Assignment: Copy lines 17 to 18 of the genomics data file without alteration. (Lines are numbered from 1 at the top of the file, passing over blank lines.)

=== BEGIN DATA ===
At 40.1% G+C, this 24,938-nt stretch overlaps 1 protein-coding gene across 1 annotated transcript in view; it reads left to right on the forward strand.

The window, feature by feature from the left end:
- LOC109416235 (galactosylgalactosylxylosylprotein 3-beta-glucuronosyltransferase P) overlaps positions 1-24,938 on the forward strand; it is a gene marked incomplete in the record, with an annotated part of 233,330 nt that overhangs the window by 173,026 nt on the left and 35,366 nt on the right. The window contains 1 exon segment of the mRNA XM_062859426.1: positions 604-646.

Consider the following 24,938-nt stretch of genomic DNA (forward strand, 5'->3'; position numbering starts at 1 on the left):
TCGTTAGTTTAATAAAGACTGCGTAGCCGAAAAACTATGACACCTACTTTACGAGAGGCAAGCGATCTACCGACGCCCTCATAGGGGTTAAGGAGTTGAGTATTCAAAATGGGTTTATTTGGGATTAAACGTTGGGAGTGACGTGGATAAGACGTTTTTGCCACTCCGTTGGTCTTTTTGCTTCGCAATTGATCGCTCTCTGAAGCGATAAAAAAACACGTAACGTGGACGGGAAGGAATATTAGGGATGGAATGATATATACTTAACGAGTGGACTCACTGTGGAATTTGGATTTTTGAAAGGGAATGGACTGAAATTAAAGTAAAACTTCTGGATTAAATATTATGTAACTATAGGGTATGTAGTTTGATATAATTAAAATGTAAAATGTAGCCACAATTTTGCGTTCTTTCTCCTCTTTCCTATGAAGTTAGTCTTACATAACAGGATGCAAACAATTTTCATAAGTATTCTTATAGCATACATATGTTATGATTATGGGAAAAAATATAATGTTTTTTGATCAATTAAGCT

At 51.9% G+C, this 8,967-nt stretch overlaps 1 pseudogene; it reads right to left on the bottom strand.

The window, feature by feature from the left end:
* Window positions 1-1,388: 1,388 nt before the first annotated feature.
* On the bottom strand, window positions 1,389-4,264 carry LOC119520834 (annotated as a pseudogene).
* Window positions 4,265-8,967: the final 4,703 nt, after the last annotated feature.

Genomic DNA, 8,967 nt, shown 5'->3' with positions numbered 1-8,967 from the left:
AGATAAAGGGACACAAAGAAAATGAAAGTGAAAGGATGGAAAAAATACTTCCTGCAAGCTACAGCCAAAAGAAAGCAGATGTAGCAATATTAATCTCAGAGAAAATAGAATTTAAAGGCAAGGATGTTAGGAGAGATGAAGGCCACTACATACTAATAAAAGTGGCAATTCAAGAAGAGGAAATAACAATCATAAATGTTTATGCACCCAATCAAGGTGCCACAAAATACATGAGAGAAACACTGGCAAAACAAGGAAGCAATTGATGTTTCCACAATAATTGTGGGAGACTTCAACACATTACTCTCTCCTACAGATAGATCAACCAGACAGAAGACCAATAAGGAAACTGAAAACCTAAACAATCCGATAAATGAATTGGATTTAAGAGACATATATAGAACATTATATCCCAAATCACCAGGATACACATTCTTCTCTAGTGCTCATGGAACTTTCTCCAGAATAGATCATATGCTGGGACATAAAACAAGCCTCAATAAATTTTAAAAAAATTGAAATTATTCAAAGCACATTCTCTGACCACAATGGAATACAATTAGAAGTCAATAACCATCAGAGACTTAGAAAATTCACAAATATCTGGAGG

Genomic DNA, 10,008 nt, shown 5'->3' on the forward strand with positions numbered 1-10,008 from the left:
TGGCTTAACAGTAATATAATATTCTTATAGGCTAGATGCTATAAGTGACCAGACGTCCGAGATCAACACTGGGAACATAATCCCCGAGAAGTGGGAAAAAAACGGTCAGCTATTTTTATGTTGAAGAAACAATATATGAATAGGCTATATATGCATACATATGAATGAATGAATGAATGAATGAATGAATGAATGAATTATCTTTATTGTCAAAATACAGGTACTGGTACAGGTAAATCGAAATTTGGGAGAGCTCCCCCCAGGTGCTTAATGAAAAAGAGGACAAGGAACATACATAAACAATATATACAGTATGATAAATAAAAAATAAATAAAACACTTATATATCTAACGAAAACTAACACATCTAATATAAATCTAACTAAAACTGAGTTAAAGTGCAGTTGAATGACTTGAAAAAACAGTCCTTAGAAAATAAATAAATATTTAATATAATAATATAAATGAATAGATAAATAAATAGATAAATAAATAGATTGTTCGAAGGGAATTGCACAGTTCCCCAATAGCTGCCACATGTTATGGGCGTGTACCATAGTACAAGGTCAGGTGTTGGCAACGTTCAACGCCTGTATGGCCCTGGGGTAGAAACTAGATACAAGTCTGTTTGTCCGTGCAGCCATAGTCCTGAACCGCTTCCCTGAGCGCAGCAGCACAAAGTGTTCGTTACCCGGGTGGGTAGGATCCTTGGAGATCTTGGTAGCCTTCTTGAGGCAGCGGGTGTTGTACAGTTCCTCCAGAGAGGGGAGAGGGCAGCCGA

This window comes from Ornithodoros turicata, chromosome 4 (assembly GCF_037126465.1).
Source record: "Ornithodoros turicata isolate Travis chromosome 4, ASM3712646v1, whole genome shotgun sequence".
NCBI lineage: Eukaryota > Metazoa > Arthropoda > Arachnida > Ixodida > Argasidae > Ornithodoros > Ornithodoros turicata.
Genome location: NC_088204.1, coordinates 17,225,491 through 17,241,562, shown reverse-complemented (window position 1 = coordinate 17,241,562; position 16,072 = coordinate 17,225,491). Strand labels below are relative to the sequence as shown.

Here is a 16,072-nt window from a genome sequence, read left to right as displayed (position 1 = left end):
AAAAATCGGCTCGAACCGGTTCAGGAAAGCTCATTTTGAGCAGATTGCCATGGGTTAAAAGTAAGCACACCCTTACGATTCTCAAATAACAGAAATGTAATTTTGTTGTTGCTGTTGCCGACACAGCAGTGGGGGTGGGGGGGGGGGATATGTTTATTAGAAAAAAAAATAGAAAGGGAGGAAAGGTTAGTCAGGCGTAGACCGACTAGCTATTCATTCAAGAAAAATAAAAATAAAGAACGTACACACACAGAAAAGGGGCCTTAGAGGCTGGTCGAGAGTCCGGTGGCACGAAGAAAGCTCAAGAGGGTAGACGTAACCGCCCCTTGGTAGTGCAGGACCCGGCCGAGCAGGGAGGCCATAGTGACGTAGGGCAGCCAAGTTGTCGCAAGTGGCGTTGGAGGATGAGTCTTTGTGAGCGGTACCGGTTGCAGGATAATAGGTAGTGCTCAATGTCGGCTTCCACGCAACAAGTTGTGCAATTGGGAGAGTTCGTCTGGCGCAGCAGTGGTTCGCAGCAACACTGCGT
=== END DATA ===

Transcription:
NCBI lineage: Eukaryota > Metazoa > Arthropoda > Arachnida > Ixodida > Argasidae > Ornithodoros > Ornithodoros turicata.
Genome location: NC_088204.1, coordinates 17,225,491 through 17,241,562, shown reverse-complemented (window position 1 = coordinate 17,241,562; position 16,072 = coordinate 17,225,491). Strand labels below are relative to the sequence as shown.